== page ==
In contrast to classic results for arithmetic progressions of arbitrary length in one set at least of any finite partition of $\mathbb N$, it is easy to construct a partition in two sets of integers $A$ and $B$ such that neither $A$ nor $B$ contains an infinite arithmetic sequence. Actually (with choice, of course), one has a much stronger result : if $(A_i)_{i\in I}$ is a family of subsets of $E$ with $\#A_i=\#I=\#E$ (infinite), there exists a partition of $E$, $E=F\cup G$, such that for all $i\in I$, $A_i$ is not included in $F$ nor in $G$ (the not very hard proof using a diagonal argument must be wellknown). Is this kind of antiRamsey result part of some more general theory?
1 Answer
According to P. Erdõs, A. Hajnal: On a property of families of sets, Acta Math. Acad. Sci. Hungar. 12 (1961), 87123 (see page 90) the stronger result you formulated is a theorem of Bernstein from F. Bernstein, "Zur Theorie der trigonometrischen Reihen", Leipz. Bet. (Berichte über die Verhandlungen der Königl. Sächsischen Gesellschaft der Wissenschaften zu Leipzig. Math.phys. Klasse) 60 (1908), 325338" MR, eudml. If you are looking for further results, "property B" is the keyword you need.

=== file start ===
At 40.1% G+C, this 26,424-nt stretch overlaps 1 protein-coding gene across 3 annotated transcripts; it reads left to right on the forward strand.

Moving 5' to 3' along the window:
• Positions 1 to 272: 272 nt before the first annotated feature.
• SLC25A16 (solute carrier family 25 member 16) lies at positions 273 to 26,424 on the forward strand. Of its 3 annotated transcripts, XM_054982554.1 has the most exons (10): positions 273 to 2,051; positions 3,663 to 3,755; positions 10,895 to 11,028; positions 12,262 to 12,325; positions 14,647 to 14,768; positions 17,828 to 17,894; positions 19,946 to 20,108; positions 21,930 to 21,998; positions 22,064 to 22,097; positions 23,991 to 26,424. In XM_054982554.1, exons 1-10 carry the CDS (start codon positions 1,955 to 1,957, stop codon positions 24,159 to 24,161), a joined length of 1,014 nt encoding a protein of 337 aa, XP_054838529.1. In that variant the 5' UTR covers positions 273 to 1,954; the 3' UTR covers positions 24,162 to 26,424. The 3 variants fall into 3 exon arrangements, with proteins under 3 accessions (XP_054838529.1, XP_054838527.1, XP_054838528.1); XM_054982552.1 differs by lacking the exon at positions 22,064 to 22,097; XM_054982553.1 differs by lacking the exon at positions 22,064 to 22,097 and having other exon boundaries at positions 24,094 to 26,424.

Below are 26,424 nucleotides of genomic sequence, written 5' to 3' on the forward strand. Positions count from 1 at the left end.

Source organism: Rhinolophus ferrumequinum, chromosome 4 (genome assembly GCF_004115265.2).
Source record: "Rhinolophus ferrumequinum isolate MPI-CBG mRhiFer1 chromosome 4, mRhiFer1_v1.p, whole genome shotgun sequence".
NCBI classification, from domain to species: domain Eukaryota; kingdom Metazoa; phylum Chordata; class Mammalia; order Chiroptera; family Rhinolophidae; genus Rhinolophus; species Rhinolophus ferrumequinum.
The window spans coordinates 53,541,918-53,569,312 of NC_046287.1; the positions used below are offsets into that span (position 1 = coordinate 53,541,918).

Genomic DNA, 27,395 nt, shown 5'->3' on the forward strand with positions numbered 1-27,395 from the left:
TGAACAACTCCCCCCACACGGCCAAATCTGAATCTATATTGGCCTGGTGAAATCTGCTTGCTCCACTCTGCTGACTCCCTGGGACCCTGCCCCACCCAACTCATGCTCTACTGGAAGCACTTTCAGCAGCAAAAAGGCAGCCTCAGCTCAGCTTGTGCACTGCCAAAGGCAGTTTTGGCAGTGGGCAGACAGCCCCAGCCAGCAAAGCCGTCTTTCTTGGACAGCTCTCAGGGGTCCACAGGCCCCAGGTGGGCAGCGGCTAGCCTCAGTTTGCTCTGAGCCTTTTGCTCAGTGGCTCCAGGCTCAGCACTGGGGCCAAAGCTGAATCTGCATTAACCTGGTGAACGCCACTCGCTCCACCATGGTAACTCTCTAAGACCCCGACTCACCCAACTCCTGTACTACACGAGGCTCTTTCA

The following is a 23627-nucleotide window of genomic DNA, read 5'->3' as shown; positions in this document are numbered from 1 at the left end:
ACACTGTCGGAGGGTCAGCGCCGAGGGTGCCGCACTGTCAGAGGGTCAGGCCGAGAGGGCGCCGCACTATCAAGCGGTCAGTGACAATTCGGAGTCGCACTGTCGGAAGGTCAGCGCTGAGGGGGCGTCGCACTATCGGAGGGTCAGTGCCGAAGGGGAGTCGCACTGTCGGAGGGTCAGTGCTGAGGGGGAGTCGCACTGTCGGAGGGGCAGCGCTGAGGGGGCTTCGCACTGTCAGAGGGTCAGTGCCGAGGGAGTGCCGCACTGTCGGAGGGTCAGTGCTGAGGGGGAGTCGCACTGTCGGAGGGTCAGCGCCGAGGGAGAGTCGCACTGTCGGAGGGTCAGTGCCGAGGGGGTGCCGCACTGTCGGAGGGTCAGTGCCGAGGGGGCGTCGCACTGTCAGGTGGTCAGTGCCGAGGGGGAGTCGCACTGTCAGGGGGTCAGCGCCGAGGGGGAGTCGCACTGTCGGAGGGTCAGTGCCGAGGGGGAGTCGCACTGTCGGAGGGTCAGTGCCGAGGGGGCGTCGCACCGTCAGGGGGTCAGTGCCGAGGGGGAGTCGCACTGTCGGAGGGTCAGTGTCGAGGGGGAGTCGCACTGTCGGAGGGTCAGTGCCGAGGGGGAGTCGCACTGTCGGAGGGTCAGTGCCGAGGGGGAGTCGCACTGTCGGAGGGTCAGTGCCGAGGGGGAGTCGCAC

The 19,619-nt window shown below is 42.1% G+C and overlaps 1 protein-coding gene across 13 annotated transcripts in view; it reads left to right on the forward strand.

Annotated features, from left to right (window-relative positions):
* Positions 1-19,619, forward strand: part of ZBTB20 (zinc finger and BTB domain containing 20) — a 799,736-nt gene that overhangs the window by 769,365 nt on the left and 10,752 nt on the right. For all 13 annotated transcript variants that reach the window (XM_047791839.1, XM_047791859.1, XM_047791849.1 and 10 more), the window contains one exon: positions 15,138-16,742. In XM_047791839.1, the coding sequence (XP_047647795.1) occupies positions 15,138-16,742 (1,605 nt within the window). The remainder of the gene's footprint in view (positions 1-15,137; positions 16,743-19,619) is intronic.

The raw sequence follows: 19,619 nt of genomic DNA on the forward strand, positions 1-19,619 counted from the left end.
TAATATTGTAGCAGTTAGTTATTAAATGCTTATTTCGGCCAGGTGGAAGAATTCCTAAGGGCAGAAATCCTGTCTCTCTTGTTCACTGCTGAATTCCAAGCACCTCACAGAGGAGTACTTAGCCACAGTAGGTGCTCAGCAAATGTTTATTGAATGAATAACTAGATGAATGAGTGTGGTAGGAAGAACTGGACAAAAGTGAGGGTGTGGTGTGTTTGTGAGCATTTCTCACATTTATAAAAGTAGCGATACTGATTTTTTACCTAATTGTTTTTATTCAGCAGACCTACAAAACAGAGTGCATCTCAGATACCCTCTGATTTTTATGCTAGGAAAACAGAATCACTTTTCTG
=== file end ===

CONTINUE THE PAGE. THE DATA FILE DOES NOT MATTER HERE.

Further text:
I presented a minicourse on some related properties of families of sets on the 7th Young Set Theory Workshop in 2014, so my slides may contain some results you are interested in.

2$\begingroup$ I conjecture that the part in parentheses (beginning "Beriehte") should be "Berichte über die Varhandlungen der Königl. Sächsischen Gesellschaft der Wissenschaften zu Leipzig. Math.phys. Klasse". $\endgroup$ Commented Nov 1, 2015 at 17:43

$\begingroup$ Thank you, Andreas. The copypaste from a pdf file changed some letter. $\endgroup$ Commented Nov 1, 2015 at 18:52

$\begingroup$ I have made the change suggested by Andreas. $\endgroup$– LSpiceCommented Nov 1, 2015 at 19:20